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Old 06-16-2013, 11:26 AM   #57
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Quick update.. Brakes did great in the mountains today. Took the Million ollar Highway from outside of Durango to Ouray. A few 10,000+ foot passes and no guard rails where the road wasn't wide enough for the white line in places.

As we descended I had to keep adjusting the power downwards. I ended the day below 7 volts I think. Could have easily locked them up on pavement today. I guess they just really needed a good breaking in.

Thanks all for the advice and troubleshoot help.
Nice - where are you headed next in CO?
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Old 06-17-2013, 02:58 PM   #58
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Nice - where are you headed next in CO?
Glad I could help calm some others worries... Good hard braking should do it, otherwise it is fairly simple to adjust them with a screw driver and a ramp.

We are hanging out this week in Crested Butte.

Doesn't get much better than this...
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Old 06-18-2013, 08:07 AM   #59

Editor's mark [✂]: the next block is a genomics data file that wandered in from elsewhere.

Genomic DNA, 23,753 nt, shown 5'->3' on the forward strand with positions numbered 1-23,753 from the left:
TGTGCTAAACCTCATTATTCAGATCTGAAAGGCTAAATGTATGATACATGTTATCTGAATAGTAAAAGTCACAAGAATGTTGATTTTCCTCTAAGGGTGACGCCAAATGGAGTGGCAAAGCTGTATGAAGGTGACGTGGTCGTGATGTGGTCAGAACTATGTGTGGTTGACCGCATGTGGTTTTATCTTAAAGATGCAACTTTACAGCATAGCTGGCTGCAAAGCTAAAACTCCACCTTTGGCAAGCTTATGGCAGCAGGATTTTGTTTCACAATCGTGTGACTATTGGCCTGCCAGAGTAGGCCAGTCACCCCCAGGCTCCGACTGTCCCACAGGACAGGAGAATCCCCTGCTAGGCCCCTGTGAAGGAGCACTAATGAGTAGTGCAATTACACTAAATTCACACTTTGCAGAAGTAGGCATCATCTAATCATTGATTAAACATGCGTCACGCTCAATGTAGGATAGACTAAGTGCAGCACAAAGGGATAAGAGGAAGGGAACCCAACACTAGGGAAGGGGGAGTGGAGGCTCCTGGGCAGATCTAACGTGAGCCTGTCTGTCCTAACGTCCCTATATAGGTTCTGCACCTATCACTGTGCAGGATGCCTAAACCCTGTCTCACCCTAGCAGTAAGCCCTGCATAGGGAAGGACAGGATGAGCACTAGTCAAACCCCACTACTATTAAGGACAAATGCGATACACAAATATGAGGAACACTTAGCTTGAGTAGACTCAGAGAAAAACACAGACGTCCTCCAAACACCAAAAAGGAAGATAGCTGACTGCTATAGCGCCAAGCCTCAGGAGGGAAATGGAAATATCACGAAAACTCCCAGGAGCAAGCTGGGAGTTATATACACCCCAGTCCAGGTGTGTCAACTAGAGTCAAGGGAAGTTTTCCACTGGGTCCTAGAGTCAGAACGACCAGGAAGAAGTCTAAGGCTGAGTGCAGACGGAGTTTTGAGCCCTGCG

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Nice pic! I hope the hard braking does it. How long will you be in Crested Butte and where is that taken. Beautiful!
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Old 06-18-2013, 09:56 AM   #60
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It is true that new brakes need to be "broken in", as the "shoe arc" never matches the "drum arc" perfectly. We recommend that you drive around the block a few times applying the trailer brakes using the override lever only, while still depressing the accelerator. Do this for 20-30 seconds, then let the shoe/drums cool off a bit, then repeat several times. You will notice the brakes getting better with each successive application. This is true for any brake manufacturer as the shoe steel components are stampings that get welded together before the pad material is added. The manufacturing tolerances for this process are not as tight as we'd like, but with a little "break in" period, you're fine.